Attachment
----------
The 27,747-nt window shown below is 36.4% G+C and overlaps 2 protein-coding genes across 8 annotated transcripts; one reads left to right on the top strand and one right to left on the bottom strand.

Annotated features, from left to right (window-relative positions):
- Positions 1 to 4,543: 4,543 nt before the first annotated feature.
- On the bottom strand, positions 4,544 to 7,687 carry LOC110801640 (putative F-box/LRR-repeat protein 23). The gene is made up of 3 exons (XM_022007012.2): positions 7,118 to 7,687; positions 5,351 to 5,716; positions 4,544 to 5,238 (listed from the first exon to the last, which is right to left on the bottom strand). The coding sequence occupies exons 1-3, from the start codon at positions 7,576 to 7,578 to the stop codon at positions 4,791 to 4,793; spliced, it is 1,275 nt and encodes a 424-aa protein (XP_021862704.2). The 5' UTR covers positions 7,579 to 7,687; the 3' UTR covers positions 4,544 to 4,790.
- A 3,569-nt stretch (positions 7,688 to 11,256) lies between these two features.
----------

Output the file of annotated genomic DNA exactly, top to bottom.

The 27,747-nt window shown below is 36.4% G+C and overlaps 2 protein-coding genes across 8 annotated transcripts; one reads left to right on the top strand and one right to left on the bottom strand.

Annotated features, from left to right (window-relative positions):
- Positions 1 to 4,543: 4,543 nt before the first annotated feature.
- On the bottom strand, positions 4,544 to 7,687 carry LOC110801640 (putative F-box/LRR-repeat protein 23). The gene is made up of 3 exons (XM_022007012.2): positions 7,118 to 7,687; positions 5,351 to 5,716; positions 4,544 to 5,238 (listed from the first exon to the last, which is right to left on the bottom strand). The coding sequence occupies exons 1-3, from the start codon at positions 7,576 to 7,578 to the stop codon at positions 4,791 to 4,793; spliced, it is 1,275 nt and encodes a 424-aa protein (XP_021862704.2). The 5' UTR covers positions 7,579 to 7,687; the 3' UTR covers positions 4,544 to 4,790.
- A 3,569-nt stretch (positions 7,688 to 11,256) lies between these two features.